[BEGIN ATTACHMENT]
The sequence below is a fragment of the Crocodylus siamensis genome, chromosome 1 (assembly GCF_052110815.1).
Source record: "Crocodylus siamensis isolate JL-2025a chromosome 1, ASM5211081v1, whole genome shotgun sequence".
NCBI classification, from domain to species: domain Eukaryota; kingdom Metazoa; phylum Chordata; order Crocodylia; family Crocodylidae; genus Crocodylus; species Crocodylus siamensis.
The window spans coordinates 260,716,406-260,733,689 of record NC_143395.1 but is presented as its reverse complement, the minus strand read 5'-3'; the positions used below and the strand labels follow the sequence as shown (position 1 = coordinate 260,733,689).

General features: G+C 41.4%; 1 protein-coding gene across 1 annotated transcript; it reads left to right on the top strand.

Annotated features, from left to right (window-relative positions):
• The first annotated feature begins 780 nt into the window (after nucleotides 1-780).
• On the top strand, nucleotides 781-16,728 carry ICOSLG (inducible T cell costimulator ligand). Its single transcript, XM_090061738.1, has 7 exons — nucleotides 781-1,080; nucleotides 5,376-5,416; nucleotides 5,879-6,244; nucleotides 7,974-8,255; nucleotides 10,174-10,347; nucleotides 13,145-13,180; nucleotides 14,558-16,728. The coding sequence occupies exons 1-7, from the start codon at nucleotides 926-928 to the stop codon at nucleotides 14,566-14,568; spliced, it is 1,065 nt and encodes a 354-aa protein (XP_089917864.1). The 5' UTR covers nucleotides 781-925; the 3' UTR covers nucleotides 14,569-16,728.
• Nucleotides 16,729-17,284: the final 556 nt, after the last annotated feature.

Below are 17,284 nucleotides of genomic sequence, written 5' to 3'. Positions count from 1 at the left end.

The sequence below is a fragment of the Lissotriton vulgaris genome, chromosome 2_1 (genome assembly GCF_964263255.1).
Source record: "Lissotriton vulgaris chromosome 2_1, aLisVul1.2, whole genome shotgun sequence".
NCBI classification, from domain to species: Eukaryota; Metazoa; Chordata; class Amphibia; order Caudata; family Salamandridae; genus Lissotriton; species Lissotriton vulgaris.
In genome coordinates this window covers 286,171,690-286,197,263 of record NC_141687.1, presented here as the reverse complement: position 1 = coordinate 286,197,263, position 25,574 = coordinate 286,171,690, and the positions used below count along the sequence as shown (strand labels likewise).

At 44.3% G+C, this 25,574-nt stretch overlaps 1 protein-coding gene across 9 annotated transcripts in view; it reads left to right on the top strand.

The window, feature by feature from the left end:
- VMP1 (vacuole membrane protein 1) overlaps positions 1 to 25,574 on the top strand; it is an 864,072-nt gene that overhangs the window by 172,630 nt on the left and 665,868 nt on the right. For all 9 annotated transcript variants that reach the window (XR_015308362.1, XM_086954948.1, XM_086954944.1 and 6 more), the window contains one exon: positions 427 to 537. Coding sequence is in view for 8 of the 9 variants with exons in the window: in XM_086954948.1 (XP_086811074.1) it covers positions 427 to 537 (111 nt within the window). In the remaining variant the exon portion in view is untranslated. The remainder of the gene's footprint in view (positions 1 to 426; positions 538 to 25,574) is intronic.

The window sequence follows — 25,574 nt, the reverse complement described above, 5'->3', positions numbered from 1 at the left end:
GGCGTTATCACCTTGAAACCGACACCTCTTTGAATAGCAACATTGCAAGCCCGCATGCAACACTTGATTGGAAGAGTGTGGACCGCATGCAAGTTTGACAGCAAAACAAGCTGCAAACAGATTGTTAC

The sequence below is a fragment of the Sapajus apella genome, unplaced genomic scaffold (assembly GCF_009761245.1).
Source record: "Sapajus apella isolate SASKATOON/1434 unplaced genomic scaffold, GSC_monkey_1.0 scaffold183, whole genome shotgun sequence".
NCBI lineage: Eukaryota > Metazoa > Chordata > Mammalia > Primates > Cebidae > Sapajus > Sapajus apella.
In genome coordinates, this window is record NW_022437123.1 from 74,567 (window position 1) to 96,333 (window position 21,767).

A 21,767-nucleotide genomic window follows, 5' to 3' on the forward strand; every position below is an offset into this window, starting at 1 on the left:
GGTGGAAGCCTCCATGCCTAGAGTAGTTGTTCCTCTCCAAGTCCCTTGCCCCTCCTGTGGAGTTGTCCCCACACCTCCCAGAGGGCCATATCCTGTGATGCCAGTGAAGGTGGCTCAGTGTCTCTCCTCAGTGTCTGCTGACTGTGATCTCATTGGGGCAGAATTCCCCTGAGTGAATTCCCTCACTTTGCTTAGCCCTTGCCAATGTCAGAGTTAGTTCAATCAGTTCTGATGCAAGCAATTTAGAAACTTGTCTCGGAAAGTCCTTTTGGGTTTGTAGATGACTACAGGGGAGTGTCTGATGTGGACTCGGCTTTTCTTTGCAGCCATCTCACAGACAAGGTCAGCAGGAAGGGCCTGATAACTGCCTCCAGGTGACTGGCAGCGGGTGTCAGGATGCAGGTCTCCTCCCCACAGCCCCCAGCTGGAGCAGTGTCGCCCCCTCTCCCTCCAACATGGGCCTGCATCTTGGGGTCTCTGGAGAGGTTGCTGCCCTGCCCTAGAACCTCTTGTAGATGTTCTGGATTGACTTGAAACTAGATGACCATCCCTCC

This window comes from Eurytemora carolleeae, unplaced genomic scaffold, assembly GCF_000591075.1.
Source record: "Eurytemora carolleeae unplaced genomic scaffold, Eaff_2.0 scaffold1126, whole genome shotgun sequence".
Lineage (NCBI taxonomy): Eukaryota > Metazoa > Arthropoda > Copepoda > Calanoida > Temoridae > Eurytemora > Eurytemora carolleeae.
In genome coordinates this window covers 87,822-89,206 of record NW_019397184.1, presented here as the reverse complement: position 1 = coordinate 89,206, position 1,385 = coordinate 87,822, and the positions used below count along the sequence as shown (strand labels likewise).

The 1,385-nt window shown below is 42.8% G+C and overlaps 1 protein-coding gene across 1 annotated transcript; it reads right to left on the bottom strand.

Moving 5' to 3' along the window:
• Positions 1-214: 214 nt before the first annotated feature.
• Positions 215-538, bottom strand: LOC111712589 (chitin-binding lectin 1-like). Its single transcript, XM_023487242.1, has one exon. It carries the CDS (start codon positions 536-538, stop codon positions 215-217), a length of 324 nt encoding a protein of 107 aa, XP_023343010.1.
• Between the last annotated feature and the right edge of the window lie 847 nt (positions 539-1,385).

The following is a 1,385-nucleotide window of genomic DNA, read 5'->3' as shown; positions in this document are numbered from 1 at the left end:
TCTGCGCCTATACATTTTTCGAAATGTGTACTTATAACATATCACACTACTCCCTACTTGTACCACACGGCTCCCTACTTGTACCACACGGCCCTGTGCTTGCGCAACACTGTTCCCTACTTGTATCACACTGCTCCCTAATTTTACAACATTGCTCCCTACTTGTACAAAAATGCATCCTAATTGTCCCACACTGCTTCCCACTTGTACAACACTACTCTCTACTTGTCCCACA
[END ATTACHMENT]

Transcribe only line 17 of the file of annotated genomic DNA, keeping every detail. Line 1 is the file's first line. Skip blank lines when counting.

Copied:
- VMP1 (vacuole membrane protein 1) overlaps positions 1 to 25,574 on the top strand; it is an 864,072-nt gene that overhangs the window by 172,630 nt on the left and 665,868 nt on the right. For all 9 annotated transcript variants that reach the window (XR_015308362.1, XM_086954948.1, XM_086954944.1 and 6 more), the window contains one exon: positions 427 to 537. Coding sequence is in view for 8 of the 9 variants with exons in the window: in XM_086954948.1 (XP_086811074.1) it covers positions 427 to 537 (111 nt within the window). In the remaining variant the exon portion in view is untranslated. The remainder of the gene's footprint in view (positions 1 to 426; positions 538 to 25,574) is intronic.